Death by Cow – Humphrey Atherton
Humphrey Atherton is my paternal eighth great-grandfather. At the time of his death he was considered a powerful leader who was very active in the political affairs of the colony. However, through the lens of history, his persecution of Quakers, questionable acquisition of Indian lands and apprehension and conviction of heretics presents him in less favorable lights.
Humphrey Atherton was born in England in 1608 and arrived in Boston by 1635/36. According to published accounts, he held the highest military rank in colonial New England, served as deputy governor, a representative in the General Court, Speaker of the House, representing Springfield, Massachusetts and as magistrate in the judiciary of colonial government.
Major General Atherton after a review of the troops on Boston Common, September 16, 1661, died as a result of being thrown from his horse, which stumbled over a cow lying in the road.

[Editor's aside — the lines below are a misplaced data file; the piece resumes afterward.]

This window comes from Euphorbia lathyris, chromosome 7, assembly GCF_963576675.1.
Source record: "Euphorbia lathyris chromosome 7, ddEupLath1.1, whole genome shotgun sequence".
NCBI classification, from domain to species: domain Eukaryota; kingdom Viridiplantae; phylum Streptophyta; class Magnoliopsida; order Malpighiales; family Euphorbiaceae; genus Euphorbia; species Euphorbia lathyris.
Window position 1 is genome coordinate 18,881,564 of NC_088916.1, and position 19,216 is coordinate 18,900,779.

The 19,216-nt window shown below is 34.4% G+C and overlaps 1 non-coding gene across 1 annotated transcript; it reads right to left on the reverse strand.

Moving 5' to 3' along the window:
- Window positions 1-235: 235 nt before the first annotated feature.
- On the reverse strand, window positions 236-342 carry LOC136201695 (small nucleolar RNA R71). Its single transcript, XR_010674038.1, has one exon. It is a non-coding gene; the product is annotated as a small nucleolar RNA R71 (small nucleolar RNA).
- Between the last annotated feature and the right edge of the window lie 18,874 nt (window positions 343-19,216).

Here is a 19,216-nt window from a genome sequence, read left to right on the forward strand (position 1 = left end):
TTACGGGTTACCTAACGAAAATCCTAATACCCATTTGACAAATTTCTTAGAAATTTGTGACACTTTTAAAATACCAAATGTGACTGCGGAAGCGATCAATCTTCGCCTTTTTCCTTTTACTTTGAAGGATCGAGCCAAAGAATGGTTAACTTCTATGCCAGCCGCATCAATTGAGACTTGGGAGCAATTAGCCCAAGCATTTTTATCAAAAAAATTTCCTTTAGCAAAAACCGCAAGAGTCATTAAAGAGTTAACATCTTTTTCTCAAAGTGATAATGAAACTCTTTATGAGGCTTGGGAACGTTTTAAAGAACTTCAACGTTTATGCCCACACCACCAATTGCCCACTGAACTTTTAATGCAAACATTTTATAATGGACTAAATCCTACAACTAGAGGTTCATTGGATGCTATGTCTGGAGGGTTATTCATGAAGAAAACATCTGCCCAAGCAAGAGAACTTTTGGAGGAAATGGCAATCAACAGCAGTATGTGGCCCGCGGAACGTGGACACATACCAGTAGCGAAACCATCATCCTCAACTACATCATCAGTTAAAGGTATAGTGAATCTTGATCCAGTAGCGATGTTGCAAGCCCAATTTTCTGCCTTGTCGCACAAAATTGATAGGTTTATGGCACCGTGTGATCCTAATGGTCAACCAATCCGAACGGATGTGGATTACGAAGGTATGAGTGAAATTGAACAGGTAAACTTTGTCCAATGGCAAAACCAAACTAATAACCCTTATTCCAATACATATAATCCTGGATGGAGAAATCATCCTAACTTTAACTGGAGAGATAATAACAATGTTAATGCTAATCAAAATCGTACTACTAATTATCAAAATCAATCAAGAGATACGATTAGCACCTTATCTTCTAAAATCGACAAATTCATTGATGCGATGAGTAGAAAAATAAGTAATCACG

Persecution of Quakers – Mary Dyer and three other Quakers were hanged on Boston Common in 1660 for civil disobedience. They were given the opportunity to leave, to agree to permanent exile from Massachusetts, and instead they chose to die. Many view their act as a touchstone for the separation of church and state in America, the birth of our First Amendment rights. Humphrey Atherton, as the below quote attests, held a different view of Mary’s death.
A later play by Henry Wadsworth Longfellow (John Endicott) portrays Atherton’s death, as seen by the Quakers, as a punishment from God for his persecution of them.
And did not some one say, or have I dreamed it,
That Humphrey Atherton is dead?
He too is gone, and by a death as sudden.
Returning home one evening, at the place
Where usually the Quakers have been scourged,
His horse took fright, and threw him to the ground,
So that his brains were dashed about the street.
I am not superstitions, Bellingham,
And yet I tremble lest it may have been
A judgment on him.
In 1659, he (Atherton) began a land speculation venture called the Atherton Company, supported by influential shareholders in the colonies and at the metropole. Hardly a model of ethical practice, the company was a method of gaining control over vast quantities of Indian land. In 1660, Atherton was part of a scheme to defraud the Narragansetts of much of their territory and remove them from their land. (Yale Indian Papers Project)
Additional background: Profits in the Wilderness: Entrepreneurship and the Founding of New England